# 2 Description of field lines

## 2.2 Two charges in a plane

### 2.2.2 Lines of force

#### Deducing the equations

In this case it is possible to choose a simple coordinate frame:

• place the origin at the midpoint of the segment AB, where A is the location of q1 and B is the location of q2
• choose AB as the horizontal axis Ox
• denote by 2a the length of AB
We make no sign assumptions yet.

The electric field is given by and the electric potential by . Because we are in a bidimensional world, we will have equipotential lines instead of surfaces.

The equation of lines of force contains now a single equality (because the third coordinate z is not of concern) and can be re-arranged as: . This equations turns out to have the solution

For different values of the parameter C the equation describes all the field lines. The physical meaning of this expression will be given later.

For y=0,

#### Analysis

##### Range of parameter C for all lines of force

The two factors that multiply q1 and q2 are precisely

Here a1 and a2 are the angles that describe the polar position of the target point relative to q1 and q2. Consequently, the two factors should be between -1 and +1, so that the parameter C must satisfy the inequation:
.
For other C's, the equation has no solution (the parameter does not describe any line of force).

Inequation (2) is necessary, but not sufficient. The angles a1 and a2 must satisfy , because APB is a triangle (a degenerated one maybe). It can be shown that extremal values for C are obtained for points of AB; therefore the two limits of C are the minimum and maximum value in the set { - q1 - q2 , q1 - q2, q1 + q2 }

a) If the two charges have like signs, the two extremal values for C are obtained

• one on the line that runs from q1 to infinity, along AB, not passing through B
• one on the line that runs from q2 to infinity, along AB, not passing through A

b) If the two charges have opposite signs, one limit will be on segment AB.

##### Lines of force passing through a given charge

Looking at the images in the first paragraph one can see that

• some lines of force pass through both charges,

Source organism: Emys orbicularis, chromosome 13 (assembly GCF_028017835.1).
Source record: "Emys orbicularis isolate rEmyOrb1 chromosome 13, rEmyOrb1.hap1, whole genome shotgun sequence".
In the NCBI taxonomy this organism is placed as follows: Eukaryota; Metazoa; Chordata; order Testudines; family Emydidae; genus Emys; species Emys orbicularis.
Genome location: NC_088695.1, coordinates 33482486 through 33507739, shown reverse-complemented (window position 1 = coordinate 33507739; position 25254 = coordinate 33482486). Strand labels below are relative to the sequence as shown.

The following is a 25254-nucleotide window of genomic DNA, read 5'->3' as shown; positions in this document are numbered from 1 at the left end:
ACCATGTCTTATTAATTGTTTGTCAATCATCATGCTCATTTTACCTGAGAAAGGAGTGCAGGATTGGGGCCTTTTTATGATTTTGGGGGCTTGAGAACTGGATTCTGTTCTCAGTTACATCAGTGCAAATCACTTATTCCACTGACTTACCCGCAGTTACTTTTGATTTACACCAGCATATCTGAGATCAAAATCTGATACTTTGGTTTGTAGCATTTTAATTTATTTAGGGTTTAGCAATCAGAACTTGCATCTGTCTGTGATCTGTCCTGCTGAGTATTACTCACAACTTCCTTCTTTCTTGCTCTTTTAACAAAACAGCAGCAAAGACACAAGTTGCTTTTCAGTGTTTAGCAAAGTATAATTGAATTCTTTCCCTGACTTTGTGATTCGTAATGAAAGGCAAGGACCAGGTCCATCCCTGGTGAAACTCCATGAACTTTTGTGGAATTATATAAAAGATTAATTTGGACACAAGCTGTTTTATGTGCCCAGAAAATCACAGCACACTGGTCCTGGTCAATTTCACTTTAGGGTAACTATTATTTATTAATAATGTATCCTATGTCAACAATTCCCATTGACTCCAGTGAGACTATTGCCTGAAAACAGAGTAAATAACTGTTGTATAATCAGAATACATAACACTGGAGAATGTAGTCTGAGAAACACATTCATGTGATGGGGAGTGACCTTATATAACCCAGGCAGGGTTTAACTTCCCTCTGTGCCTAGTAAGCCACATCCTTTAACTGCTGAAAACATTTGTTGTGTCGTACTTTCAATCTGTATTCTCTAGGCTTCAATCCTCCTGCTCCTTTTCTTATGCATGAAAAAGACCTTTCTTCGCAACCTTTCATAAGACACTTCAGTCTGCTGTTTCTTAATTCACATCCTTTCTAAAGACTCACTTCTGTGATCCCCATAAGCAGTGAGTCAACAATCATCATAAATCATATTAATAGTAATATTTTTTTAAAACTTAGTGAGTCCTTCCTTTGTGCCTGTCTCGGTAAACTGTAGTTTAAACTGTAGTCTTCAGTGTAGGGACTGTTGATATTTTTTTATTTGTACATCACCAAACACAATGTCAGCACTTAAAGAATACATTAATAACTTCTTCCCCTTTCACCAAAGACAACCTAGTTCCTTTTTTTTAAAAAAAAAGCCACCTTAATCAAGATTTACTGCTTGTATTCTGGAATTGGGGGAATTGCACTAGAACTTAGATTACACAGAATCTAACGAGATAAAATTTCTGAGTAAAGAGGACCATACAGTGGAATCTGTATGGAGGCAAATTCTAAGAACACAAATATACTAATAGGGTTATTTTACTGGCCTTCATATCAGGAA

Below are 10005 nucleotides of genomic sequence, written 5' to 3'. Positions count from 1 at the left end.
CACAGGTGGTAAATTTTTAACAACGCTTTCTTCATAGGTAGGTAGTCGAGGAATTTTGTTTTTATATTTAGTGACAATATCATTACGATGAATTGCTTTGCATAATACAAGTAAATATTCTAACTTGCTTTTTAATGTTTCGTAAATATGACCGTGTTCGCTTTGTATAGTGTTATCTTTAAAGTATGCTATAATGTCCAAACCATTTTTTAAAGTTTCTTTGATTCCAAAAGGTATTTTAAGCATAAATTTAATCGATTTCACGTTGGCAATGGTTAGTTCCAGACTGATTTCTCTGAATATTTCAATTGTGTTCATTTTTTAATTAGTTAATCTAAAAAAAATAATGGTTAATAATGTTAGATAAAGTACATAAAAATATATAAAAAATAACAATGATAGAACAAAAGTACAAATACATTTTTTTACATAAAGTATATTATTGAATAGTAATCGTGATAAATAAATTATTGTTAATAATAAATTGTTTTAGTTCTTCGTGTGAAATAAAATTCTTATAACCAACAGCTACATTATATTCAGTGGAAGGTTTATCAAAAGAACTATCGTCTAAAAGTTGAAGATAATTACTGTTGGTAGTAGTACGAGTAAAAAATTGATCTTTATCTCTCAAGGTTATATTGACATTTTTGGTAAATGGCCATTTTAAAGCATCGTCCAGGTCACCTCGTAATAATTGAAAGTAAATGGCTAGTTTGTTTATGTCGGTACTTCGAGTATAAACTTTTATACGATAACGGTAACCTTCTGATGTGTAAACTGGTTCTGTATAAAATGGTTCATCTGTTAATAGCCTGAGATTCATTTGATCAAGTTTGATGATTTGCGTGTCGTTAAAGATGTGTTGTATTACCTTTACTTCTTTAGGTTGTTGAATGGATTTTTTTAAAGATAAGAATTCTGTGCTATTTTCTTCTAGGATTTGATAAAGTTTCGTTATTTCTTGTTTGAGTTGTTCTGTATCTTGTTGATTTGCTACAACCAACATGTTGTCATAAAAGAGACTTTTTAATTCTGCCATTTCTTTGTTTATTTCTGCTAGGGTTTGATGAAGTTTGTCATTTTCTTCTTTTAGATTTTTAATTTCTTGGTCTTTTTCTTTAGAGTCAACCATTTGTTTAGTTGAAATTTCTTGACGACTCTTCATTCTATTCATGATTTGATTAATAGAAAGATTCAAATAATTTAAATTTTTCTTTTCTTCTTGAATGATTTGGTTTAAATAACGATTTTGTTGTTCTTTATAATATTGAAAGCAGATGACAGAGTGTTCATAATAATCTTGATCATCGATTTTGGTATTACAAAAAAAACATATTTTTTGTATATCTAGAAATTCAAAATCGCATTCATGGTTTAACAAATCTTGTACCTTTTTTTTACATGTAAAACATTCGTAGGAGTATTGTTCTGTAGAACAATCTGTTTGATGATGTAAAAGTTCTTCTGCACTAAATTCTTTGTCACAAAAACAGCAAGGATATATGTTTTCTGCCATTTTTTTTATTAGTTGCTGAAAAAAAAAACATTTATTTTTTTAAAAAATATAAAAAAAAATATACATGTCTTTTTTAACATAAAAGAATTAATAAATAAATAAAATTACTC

• others pass through only one of the charges and run to infinity at the other end.

The question answered here is: what are the lines of force that pass through a given charge ? Refer to equation (1) again: since lines of force are controlled by the parameter C, we have to find a range for C.

For a line of force that passes through charge qk , the restriction of function f to that path is continuous in the neighborhood of the point (xk, 0), where qk lies; consequently, on that path the limit.

or, substituting

Take k=1 (for the other charge the results will be similar). Then xk = -a; the second term poses no problem and can be taken out of the limit, replacing x by -a and y by 0:

Remembering that the expression under the limit is a cosine, we get the inequality , which can be broken into . At least one of these conditions will be satisfied automatically (it will be equivalent to one of the inequalities in the validity inequation (2)).

The conditions for lines of force to pass through q2 are analogous:

The inequalities may or may not be strict: taking the equal sign, some of them yield to reunions of singular paths.

To study the field lines further, we have to examine each case separately.

##### Case study

a) charges of same sign and different magnitudes: q1 > 0, q2 > 0, |q1| < |q2|.

The conditions become:

• lines passing through q1:
• lines passing through q2:
• value of C for separation: Cs = q2 - q1

The separation between the two families is . For y=0,

So segment AB is part of the limit curve; the other part is a curve which passes between q1 and q2. Since it only crosses line AB once (within segment AB) and since field lines are infinite, the separation is an infinite curve, bending to the side of q1 (the smallest charge in terms of magnitude).

The two parts of the separation cross where the differential equation has a singular point, that is at the point where E=0. From the equation E=0 we can compute the position of this singular point: (closer to the smallest charge)

b) charges of opposite signs and different magnitudes: q1 > 0, q2 < 0, |q1| < |q2|

• validity condition for C:
• lines passing through q1: (C must be "large enough")
• lines passing through q2: (all field lines pass through the charge of greatest magnitude)
• value of C for separation: Cs = |q2| - |q1|

The separation is given by ; for y = 0,
which is the ray starting at B and running away from A. The other part of the separation is a bounded curve enclosing both charges (because all field lines passing through q1 are bounded). The two parts cross at a point where E=0
(outside segment AB, closer to A, where the smallest charge lies)

c) charges of same sign and same magnitudes, q1 = q2 = q > 0

The configuration is symmetric about the vertical axis.

• lines passing through q1:
• lines passing through q2:
• separation: , which is segment AB and the perpendicular through its midpoint O. In , E becomes zero.d) charges of opposite signs and same magnitudes q1 = q > 0, q2 = -q < 0
• validity condition for C:
• all field lines pass through both charges
• there is only one family of curves; no separation and no singular points exist (|E| > 0 everywhere).